Also driving the shift are fears of growing vulnerability to U.S. sanctions as the bilateral relationship continues to worsen.

“China has been conscious about food and energy security for a long time,” said Patrick Chovanec, a China expert and adviser to New York-based Silvercrest Asset Management Group. “Those things have advanced as priorities.”

But the task of self-sufficiency won’t be easy, especially for a country that has benefited enormously from its integration with the rest of the world and become both the world’s factory and its most insatiable consumer of goods.

Exports, which have stayed strong throughout the pandemic, powered China’s growth last year as demands for made-in-China protective gear and work-from-home devices surged. However, domestic consumption, Beijing’s hoped-for source of growth, has remained weak as Mr. Xi’s economic overhaul—centered on empowering the party-state, as opposed to market forces and individuals—dampened business and consumer confidence. Uncertainty over pandemic restrictions also has made consumers hesitant to spend.

Even before stepping up its inward-turning efforts, China had poured resources into its own research labs, universities and companies to try to wean the country off its addiction to foreign technologies like American semiconductors. But industry executives say that even though China likely will be largely self-sufficient in “good-enough” chips such as those used for cameras in the next couple of years, it still will be dependent on the West and Taiwan for more advanced ones, such as those used for electric vehicles, through 2035.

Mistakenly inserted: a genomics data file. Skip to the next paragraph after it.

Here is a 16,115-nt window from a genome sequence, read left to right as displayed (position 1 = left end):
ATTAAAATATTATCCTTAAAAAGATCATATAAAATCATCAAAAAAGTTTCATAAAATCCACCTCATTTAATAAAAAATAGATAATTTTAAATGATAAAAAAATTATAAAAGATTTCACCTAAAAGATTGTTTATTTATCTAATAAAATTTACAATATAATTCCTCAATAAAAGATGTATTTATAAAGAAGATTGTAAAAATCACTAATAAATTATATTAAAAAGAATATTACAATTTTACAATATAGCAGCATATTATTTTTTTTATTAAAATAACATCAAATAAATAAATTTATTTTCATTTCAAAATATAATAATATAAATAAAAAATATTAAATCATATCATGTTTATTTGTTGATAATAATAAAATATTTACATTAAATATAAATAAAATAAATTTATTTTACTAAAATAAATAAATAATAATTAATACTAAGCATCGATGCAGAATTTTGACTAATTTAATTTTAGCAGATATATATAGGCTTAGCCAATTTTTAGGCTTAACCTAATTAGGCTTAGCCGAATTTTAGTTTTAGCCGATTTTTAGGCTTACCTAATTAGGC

A two-year trade agreement with the U.S. ended last month with neither side budging, leaving in place most of the tariffs imposed on Chinese products. Washington has also increased efforts to limit technology sales to Chinese companies. That is adding urgency for Beijing to foster its own manufacturers as it braces for more sanctions on Chinese firms.

For the coming year, China’s economic mandarins have named food staples such as soybeans and oilseeds as priorities. Since China’s 2001 WTO entry, the country has become almost entirely dependent on countries like the U.S. and Brazil for its soybean needs. Now, Beijing is planning to increase the country’s own production of soybeans, most of which is used to feed pigs, pledging to bump up output in the northeastern Heilongjiang province by 19% this year and 1.6 million acres.